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Tularemia is a disease caused by the Francisella tularensis bacterium. You may also hear this illness referred to as “rabbit fever,” in a reference to one of its primary carriers in the wild. Infection with tularemia can be fatal if it is ignored, but the condition is usually very easy to treat with antibiotics. It is also quite rare; around 200 cases a year are recorded in North America, for example, typically among people who are at higher risk of contracting the disease to begin with.
Tularemia is named for Tulare County in California, where an outbreak of the disease among wild rabbits in 1911 first brought it to human attention. It is characterized by a fever, swelling lymph nodes, and a rash, with skin ulcers being quite common, especially around the site of the bite which infected the patient, if he or she was infected by a bite. In some forms, tularemia can also infect the eyes, lungs, and digestive tract, causing general discomfort with its associated ulcers.
The bacterium which is responsible for tularemia is highly infectious, and tularemia is among one of the most infectious diseases on Earth. However, it is not readily passed between humans. Most people get it from insect bites, with insects like ticks and deerflies feeding on the blood of infected animals such as rabbits and rodents. It is also possible to get tularemia from eating the meat of an infected animal, through contaminated water or soil, or in airborne form. Gardeners are particularly susceptible to airborne tularemia because they frequently disturb the soil while working.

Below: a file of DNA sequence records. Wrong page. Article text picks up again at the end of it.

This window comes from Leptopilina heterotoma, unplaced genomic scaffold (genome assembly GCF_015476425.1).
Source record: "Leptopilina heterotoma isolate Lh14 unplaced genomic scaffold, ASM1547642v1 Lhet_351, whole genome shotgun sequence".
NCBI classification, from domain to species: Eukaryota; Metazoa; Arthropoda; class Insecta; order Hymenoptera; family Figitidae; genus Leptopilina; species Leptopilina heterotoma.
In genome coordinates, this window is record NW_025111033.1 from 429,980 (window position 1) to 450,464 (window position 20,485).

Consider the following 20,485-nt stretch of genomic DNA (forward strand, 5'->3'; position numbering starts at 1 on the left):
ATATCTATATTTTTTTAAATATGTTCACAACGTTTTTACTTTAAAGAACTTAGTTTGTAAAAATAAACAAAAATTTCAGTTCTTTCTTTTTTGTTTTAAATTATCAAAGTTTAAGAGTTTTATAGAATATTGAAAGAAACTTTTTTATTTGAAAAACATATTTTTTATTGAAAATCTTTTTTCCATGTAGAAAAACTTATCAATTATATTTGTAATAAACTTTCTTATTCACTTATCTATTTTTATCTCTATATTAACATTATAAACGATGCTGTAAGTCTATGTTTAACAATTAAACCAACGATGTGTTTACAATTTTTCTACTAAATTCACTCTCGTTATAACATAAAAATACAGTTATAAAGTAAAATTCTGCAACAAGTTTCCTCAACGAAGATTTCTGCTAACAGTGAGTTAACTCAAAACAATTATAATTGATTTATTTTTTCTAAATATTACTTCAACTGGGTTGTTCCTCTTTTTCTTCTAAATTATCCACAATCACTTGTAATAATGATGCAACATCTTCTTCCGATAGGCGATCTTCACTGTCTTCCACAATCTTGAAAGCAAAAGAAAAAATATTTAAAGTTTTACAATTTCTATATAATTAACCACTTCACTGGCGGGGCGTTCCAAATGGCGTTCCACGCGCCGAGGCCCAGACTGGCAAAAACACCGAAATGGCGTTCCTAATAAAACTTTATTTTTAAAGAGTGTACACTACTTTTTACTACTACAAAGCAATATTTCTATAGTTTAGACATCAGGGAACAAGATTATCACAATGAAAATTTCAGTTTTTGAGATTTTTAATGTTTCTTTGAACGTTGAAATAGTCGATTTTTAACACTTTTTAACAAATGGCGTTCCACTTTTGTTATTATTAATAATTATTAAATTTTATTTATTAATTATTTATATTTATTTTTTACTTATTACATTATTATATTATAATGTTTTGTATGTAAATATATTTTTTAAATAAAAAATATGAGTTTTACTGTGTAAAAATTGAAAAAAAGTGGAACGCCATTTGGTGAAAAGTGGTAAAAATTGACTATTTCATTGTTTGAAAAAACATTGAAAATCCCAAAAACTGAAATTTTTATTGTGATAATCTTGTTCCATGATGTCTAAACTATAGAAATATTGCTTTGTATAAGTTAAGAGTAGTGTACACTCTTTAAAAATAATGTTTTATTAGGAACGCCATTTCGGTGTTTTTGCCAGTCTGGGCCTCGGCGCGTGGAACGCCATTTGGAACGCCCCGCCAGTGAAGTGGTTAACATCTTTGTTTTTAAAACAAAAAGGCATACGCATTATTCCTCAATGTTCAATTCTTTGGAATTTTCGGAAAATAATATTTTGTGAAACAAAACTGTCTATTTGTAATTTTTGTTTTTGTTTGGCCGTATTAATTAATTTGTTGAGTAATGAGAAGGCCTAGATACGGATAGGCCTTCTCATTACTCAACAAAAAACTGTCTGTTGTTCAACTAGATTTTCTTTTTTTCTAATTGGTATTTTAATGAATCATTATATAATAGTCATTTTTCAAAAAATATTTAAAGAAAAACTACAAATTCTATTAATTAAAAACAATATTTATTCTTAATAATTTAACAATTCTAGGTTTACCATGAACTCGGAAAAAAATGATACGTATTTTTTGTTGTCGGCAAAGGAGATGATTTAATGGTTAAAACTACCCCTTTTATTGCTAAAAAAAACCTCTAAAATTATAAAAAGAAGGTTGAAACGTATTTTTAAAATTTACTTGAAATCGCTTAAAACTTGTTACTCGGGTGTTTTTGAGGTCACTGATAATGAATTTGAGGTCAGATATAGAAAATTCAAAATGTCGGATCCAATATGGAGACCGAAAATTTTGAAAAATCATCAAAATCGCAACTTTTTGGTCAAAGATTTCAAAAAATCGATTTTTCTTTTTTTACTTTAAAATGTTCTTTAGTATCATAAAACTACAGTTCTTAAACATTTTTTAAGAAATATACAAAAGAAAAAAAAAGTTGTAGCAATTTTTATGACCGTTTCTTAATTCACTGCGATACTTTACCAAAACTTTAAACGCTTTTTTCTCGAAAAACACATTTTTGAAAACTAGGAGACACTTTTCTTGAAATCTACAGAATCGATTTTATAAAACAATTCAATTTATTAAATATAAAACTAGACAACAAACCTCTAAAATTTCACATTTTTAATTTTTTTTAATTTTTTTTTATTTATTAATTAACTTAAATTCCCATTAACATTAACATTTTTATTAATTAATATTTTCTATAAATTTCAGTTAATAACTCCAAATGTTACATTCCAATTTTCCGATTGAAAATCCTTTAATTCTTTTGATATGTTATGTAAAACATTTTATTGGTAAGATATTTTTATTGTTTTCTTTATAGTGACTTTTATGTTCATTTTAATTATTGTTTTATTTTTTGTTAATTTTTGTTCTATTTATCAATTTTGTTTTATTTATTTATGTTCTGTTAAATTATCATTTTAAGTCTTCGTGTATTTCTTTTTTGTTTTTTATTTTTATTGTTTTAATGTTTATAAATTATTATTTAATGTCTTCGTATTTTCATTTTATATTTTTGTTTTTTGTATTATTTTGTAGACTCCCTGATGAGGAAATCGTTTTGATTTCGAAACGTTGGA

The diagnosis of tularemia is accomplished either by culturing a blood sample to see if the bacterium grows, or by testing blood to see if antibodies to tularemia are present. Doctors may also order x-rays, to assure themselves that the infection has not spread to the lung. Once a diagnosis is made, the patient will be given antibiotics to treat it, and as always when using antibiotics, it is important to finish the course to ensure that the infection is completely knocked out of your system.
Because tularemia is so infectious, several nations allegedly developed it as part of their biological weapons programs, working on strains which would be resistant to antibiotics. When used as a biological weapon, it is assumed that tularemia would be aerosolized, thus spreading to as many people as possible in a short period of time. Many stocks of weaponized tularemia have been destroyed and this destruction has been documented, but the potential uses for F. tularensis are a source of concern to some governments.